Look at Robert Pattinson, you'd think he would be a one-trick pony after that Twilight. Right? No. Wrong. I took Stewart a little bit seriously after Adventureland and I think she can be a solid actor when it comes to smaller-budget movies. Yes, she still has problems with her acting style (at times hesitant to spill out a line when it looks like she's about to have some kind temper tandrum & occasional one facial expression) but she deserves to get more credit than she gets because of Twilight & Snow White.
I liked this movie, I appreciated it a lot and it was moving at times especially in it's final moments thanks to it's strong acting from both Stewart & Moaadi.
★★★★ review by Bob Hovey on Letterboxd
Films about the military aren't easy to pull off, and one that deals with a sensitive subject like Guantanamo has got to be even tougher. There are so many ways a film like this could go wrong ... bad writing, lousy leads, too many cliches, overly political or patriotic, no character depth, and on and on. Still, Camp X-Ray manages to work, and quite well. It starts provocatively enough when we see a Muslim man getting a hood thrown over his head and dragged out of his home ... then the story jumps ahead eight years. We never find out what he or any of his fellow detainees did or didn't do, whether they are guilty or innocent, the film simply deals with the fact that they are behind bars, and with the fact that their guards hate it about as much as they do.
Camp X-Ray offers a neutral tone with little moralizing, showing us how the prison operates without passing judgement on the process, the policymakers or the young MP's on the ground who are doing their jobs. We're given what seems to be a fairly objective view, and from there we are left to draw our own conclusions.
Probably the film's greatest strength is the effectiveness of Kristen Stewart and Peyman Moaadi in their respective roles as an inexperienced private and the long-time detainee with whom she develops a tenuous friendship. The director uses a lot of close-ups and lets the actors faces tell the story ... not that there isn't a lot of dialog, but that dialog is reinforced by some of the most convincing expressive silences I've seen in a film of this type. These are the kinds of nuances we take for granted in real life in situations we're directly involved with ... but many filmmakers can't or won't spend the time on this sort of thing (and a lot of actors can't pull it off anyway), while many documentary filmmakers can't get these kinds of shots without being too intrusive.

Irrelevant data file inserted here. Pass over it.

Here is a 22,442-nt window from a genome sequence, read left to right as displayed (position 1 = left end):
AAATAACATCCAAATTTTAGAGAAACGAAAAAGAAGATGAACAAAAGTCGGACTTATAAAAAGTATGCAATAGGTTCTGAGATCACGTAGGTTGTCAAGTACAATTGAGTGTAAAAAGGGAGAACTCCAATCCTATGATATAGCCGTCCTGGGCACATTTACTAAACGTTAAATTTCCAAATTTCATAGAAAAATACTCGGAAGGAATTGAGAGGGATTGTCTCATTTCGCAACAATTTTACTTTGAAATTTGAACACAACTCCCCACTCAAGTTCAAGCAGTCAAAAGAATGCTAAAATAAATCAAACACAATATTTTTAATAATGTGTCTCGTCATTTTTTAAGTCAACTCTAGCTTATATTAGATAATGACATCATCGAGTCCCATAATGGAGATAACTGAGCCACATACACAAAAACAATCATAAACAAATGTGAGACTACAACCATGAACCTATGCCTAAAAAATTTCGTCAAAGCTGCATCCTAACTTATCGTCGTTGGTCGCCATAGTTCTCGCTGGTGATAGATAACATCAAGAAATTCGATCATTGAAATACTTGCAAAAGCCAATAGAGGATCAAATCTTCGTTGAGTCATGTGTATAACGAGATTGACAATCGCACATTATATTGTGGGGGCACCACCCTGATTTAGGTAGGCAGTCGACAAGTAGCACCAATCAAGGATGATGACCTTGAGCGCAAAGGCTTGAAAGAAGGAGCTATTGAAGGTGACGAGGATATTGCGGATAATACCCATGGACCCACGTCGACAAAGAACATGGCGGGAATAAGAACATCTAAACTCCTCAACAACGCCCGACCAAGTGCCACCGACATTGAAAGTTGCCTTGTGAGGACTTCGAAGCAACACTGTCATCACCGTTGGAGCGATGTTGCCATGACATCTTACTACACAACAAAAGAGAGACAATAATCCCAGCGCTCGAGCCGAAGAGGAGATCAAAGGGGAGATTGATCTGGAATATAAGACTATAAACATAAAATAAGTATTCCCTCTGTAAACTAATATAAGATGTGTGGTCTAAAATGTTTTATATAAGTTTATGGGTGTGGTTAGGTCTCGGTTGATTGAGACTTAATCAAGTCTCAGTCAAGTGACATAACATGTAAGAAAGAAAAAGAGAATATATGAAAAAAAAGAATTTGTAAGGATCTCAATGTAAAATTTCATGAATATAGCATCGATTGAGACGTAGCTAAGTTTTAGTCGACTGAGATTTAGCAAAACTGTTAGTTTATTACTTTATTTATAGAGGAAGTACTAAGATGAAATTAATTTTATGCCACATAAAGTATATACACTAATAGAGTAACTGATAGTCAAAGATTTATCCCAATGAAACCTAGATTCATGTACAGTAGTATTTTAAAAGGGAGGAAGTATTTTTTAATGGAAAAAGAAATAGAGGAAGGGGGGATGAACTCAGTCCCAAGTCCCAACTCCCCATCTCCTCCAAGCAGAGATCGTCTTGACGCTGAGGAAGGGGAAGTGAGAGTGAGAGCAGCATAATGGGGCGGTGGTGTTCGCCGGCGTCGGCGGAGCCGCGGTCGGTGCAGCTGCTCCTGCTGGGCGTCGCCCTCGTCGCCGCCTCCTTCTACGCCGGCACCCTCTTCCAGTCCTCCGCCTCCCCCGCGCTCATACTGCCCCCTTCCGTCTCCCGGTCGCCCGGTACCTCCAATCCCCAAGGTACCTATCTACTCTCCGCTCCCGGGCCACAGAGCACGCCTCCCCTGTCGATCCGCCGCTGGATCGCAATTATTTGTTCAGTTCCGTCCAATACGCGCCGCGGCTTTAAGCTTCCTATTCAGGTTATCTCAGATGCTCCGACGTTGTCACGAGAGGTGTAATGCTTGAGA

The end result is a film that packs a lot of emotional power without being melodramatic ... it draws you in and keeps you there, with few false notes to remind you that it's just a movie.
Camp X-Ray is getting a lot of recommendations from film buffs as the movie that proves Kristen Stewart's got genuine talent and shouldn't be judged by the Twilight franchise. But there's way more to the film than that.... Peter Sattler's first effort as writer/director is probably one of the best debut films I've seen in a while ... a simple story told in an emotional yet honest way, and one that clearly deserves to be seen.